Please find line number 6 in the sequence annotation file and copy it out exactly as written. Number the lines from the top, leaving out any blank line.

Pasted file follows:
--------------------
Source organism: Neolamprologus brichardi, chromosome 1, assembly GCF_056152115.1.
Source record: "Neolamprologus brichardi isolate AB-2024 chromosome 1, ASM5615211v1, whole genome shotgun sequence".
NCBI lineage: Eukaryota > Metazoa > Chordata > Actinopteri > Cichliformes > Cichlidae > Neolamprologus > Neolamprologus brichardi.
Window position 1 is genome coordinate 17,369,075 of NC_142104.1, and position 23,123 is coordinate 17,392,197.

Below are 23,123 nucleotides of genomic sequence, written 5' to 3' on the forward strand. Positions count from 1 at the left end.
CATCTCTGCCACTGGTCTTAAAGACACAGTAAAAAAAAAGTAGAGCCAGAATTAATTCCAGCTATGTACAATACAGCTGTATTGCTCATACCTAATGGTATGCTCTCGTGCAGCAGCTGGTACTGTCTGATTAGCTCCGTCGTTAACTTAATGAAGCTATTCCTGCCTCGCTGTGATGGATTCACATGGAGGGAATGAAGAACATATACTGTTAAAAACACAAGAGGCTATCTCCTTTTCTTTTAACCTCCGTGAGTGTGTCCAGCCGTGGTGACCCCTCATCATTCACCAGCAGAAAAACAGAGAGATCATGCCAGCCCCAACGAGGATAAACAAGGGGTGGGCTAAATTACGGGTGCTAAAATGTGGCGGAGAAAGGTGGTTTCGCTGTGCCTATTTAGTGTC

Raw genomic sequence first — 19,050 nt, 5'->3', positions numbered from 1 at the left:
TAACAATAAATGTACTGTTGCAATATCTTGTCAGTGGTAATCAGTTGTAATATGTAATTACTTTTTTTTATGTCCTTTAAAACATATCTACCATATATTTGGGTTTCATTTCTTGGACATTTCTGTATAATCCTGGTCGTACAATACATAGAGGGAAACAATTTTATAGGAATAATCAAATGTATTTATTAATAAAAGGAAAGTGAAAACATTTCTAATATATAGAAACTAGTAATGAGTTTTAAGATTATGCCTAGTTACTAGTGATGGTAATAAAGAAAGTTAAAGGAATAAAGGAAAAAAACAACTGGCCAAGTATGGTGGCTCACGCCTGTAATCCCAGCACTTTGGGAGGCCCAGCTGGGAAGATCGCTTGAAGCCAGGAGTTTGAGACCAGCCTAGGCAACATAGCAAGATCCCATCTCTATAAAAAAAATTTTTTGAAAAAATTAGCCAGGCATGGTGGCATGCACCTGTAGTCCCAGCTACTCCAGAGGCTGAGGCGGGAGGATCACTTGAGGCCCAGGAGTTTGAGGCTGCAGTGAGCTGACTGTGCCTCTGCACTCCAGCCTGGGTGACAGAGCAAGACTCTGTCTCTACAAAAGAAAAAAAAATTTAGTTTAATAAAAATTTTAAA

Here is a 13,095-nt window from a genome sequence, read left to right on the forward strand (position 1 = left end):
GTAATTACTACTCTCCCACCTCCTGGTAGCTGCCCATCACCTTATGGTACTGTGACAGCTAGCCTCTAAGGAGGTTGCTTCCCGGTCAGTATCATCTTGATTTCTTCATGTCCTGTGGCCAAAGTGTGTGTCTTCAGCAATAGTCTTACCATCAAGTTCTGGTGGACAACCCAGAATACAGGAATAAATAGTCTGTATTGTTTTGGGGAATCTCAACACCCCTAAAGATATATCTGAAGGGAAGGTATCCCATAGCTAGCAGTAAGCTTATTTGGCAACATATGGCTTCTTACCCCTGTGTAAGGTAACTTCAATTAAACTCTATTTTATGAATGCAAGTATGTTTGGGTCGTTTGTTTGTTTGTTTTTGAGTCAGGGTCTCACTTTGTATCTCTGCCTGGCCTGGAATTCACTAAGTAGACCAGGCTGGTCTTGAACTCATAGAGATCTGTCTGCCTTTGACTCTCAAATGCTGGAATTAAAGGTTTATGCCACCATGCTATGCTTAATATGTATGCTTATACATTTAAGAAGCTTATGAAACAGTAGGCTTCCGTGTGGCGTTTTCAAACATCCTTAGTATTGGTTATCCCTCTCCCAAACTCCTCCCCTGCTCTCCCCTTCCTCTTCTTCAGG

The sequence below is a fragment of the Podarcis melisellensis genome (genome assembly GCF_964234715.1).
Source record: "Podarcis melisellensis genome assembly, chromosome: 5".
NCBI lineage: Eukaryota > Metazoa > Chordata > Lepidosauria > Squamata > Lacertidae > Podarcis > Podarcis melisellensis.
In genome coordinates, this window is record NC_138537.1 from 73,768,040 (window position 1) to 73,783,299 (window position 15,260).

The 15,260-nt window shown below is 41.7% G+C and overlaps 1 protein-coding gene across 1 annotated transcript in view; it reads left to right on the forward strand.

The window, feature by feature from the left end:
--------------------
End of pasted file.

CATCTCTGCCACTGGTCTTAAAGACACAGTAAAAAAAAAGTAGAGCCAGAATTAATTCCAGCTATGTACAATACAGCTGTATTGCTCATACCTAATGGTATGCTCTCGTGCAGCAGCTGGTACTGTCTGATTAGCTCCGTCGTTAACTTAATGAAGCTATTCCTGCCTCGCTGTGATGGATTCACATGGAGGGAATGAAGAACATATACTGTTAAAAACACAAGAGGCTATCTCCTTTTCTTTTAACCTCCGTGAGTGTGTCCAGCCGTGGTGACCCCTCATCATTCACCAGCAGAAAAACAGAGAGATCATGCCAGCCCCAACGAGGATAAACAAGGGGTGGGCTAAATTACGGGTGCTAAAATGTGGCGGAGAAAGGTGGTTTCGCTGTGCCTATTTAGTGTC